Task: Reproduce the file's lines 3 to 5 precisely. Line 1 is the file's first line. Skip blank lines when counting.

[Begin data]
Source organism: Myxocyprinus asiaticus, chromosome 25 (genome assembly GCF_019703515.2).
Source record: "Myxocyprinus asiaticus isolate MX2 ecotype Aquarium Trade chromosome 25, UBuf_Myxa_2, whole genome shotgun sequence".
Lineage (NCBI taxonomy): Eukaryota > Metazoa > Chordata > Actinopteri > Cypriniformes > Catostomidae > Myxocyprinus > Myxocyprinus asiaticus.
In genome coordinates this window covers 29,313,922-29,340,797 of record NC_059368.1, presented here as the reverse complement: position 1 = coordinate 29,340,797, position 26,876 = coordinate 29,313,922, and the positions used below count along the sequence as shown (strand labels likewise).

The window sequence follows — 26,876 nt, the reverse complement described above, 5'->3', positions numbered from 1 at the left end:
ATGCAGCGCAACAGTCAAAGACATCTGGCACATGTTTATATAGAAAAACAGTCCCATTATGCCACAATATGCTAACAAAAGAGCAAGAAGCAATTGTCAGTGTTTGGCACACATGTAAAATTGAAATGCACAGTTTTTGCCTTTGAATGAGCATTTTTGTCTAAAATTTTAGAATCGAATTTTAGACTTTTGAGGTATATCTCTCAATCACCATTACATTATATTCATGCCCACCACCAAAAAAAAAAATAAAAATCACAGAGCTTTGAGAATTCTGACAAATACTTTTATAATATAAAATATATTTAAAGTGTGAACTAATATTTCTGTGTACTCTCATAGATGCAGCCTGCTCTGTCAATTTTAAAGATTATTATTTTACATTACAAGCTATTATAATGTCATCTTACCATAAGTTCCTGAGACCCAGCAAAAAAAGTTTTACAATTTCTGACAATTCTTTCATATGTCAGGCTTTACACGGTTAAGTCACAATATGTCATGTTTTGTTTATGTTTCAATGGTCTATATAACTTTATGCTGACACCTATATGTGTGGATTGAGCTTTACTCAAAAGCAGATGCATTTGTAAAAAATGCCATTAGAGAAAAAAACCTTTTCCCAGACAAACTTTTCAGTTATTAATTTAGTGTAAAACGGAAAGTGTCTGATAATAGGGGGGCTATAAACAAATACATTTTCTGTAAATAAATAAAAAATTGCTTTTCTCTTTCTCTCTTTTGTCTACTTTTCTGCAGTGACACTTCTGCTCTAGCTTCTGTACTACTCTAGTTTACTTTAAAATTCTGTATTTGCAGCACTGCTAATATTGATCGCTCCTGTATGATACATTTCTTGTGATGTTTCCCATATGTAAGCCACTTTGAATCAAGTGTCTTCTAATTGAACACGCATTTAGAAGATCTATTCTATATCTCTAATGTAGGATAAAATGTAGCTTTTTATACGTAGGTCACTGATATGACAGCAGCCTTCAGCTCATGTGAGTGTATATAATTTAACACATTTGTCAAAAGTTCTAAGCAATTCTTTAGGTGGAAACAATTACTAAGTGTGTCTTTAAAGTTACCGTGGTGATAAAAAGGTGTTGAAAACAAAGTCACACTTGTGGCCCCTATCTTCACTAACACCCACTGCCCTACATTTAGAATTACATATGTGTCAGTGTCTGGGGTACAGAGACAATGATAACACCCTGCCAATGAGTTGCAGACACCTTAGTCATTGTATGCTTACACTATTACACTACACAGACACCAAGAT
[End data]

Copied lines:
Lineage (NCBI taxonomy): Eukaryota > Metazoa > Chordata > Actinopteri > Cypriniformes > Catostomidae > Myxocyprinus > Myxocyprinus asiaticus.
In genome coordinates this window covers 29,313,922-29,340,797 of record NC_059368.1, presented here as the reverse complement: position 1 = coordinate 29,340,797, position 26,876 = coordinate 29,313,922, and the positions used below count along the sequence as shown (strand labels likewise).

The window sequence follows — 26,876 nt, the reverse complement described above, 5'->3', positions numbered from 1 at the left end: